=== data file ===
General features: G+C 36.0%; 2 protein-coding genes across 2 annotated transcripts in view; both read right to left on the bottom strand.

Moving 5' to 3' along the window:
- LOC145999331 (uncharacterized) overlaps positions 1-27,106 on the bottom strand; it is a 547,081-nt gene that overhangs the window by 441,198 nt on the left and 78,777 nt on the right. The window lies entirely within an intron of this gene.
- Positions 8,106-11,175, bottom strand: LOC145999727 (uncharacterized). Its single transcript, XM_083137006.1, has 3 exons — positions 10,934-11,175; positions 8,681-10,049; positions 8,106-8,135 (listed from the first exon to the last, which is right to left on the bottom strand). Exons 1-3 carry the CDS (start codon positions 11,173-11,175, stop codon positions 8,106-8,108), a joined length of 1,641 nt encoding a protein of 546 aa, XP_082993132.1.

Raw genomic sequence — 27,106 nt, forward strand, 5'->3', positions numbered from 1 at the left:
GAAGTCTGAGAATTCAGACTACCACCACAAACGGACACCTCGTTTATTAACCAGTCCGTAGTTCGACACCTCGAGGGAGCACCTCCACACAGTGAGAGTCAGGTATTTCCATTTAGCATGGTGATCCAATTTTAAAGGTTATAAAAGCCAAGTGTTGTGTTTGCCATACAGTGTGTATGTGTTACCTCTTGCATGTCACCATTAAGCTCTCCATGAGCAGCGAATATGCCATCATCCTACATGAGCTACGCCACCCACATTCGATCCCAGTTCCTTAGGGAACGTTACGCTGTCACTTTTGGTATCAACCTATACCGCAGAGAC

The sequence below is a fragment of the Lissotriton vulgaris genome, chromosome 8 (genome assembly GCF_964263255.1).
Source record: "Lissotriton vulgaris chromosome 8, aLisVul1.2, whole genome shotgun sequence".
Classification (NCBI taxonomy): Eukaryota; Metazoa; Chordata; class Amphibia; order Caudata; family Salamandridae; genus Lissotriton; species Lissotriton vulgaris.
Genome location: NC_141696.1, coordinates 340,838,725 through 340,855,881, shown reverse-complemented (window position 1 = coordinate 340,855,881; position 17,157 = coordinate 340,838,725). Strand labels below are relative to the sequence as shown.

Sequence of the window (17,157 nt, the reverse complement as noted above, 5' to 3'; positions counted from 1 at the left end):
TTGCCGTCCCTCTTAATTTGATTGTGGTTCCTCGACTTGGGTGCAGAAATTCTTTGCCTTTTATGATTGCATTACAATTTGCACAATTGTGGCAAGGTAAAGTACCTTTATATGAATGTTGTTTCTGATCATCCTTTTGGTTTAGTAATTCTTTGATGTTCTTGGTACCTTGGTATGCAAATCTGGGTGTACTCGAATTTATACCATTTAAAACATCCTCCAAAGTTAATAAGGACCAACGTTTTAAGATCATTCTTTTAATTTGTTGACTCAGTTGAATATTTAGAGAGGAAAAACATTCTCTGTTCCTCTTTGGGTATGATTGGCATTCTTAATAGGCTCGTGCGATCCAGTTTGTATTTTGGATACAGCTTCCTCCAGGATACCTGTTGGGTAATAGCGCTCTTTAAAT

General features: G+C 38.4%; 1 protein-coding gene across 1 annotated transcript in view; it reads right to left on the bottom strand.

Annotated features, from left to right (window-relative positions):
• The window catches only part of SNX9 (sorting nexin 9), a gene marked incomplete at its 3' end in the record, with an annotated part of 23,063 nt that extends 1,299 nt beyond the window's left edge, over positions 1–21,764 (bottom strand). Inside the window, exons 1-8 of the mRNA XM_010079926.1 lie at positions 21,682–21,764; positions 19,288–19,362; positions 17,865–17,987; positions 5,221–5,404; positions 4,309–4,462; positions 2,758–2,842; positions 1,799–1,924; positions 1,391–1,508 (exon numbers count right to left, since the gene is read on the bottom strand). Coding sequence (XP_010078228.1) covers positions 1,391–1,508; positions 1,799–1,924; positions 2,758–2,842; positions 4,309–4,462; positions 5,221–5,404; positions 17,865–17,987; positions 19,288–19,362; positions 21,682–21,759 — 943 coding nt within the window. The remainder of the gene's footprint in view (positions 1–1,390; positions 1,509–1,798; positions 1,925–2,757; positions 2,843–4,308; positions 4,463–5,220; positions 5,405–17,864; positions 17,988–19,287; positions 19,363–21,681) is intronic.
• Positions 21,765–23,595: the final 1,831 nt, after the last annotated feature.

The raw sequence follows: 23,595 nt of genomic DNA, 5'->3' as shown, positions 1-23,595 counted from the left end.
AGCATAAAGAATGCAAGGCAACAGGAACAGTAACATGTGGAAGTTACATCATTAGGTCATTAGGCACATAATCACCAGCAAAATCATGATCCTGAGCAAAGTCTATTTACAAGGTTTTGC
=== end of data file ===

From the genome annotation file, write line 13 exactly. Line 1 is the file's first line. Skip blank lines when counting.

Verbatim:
General features: G+C 38.4%; 1 protein-coding gene across 1 annotated transcript in view; it reads right to left on the bottom strand.